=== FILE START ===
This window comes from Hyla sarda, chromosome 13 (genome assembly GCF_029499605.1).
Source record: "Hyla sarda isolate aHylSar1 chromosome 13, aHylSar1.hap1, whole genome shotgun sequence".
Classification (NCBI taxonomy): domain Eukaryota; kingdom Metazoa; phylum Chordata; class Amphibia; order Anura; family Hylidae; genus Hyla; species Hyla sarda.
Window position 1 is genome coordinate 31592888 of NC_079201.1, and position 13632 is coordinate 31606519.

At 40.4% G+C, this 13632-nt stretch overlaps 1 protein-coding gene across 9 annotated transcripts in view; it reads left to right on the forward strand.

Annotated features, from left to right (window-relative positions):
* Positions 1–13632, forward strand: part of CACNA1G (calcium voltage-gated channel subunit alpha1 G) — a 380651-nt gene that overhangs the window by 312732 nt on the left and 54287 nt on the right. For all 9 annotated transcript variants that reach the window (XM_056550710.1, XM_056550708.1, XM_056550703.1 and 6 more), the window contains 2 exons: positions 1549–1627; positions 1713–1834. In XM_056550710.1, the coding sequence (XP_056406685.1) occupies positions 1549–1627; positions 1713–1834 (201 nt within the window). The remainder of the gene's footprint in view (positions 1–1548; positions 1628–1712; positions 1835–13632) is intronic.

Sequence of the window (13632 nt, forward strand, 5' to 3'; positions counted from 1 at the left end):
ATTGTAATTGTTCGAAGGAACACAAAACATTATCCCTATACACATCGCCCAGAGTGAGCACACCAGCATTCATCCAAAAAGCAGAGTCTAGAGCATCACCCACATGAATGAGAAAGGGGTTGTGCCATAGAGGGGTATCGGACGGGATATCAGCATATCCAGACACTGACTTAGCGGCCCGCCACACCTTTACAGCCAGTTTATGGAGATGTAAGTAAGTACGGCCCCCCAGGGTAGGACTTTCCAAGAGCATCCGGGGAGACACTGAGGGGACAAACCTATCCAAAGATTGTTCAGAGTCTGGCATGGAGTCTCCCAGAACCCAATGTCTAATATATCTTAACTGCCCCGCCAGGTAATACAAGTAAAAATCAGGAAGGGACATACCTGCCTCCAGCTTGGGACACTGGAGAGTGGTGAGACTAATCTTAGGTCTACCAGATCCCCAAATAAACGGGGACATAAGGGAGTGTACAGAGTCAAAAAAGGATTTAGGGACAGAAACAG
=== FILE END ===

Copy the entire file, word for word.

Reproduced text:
This window comes from Hyla sarda, chromosome 13 (genome assembly GCF_029499605.1).
Source record: "Hyla sarda isolate aHylSar1 chromosome 13, aHylSar1.hap1, whole genome shotgun sequence".
Classification (NCBI taxonomy): domain Eukaryota; kingdom Metazoa; phylum Chordata; class Amphibia; order Anura; family Hylidae; genus Hyla; species Hyla sarda.
Window position 1 is genome coordinate 31592888 of NC_079201.1, and position 13632 is coordinate 31606519.

At 40.4% G+C, this 13632-nt stretch overlaps 1 protein-coding gene across 9 annotated transcripts in view; it reads left to right on the forward strand.

Annotated features, from left to right (window-relative positions):
* Positions 1–13632, forward strand: part of CACNA1G (calcium voltage-gated channel subunit alpha1 G) — a 380651-nt gene that overhangs the window by 312732 nt on the left and 54287 nt on the right. For all 9 annotated transcript variants that reach the window (XM_056550710.1, XM_056550708.1, XM_056550703.1 and 6 more), the window contains 2 exons: positions 1549–1627; positions 1713–1834. In XM_056550710.1, the coding sequence (XP_056406685.1) occupies positions 1549–1627; positions 1713–1834 (201 nt within the window). The remainder of the gene's footprint in view (positions 1–1548; positions 1628–1712; positions 1835–13632) is intronic.

Sequence of the window (13632 nt, forward strand, 5' to 3'; positions counted from 1 at the left end):
ATTGTAATTGTTCGAAGGAACACAAAACATTATCCCTATACACATCGCCCAGAGTGAGCACACCAGCATTCATCCAAAAAGCAGAGTCTAGAGCATCACCCACATGAATGAGAAAGGGGTTGTGCCATAGAGGGGTATCGGACGGGATATCAGCATATCCAGACACTGACTTAGCGGCCCGCCACACCTTTACAGCCAGTTTATGGAGATGTAAGTAAGTACGGCCCCCCAGGGTAGGACTTTCCAAGAGCATCCGGGGAGACACTGAGGGGACAAACCTATCCAAAGATTGTTCAGAGTCTGGCATGGAGTCTCCCAGAACCCAATGTCTAATATATCTTAACTGCCCCGCCAGGTAATACAAGTAAAAATCAGGAAGGGACATACCTGCCTCCAGCTTGGGACACTGGAGAGTGGTGAGACTAATCTTAGGTCTACCAGATCCCCAAATAAACGGGGACATAAGGGAGTGTACAGAGTCAAAAAAGGATTTAGGGACAGAAACAG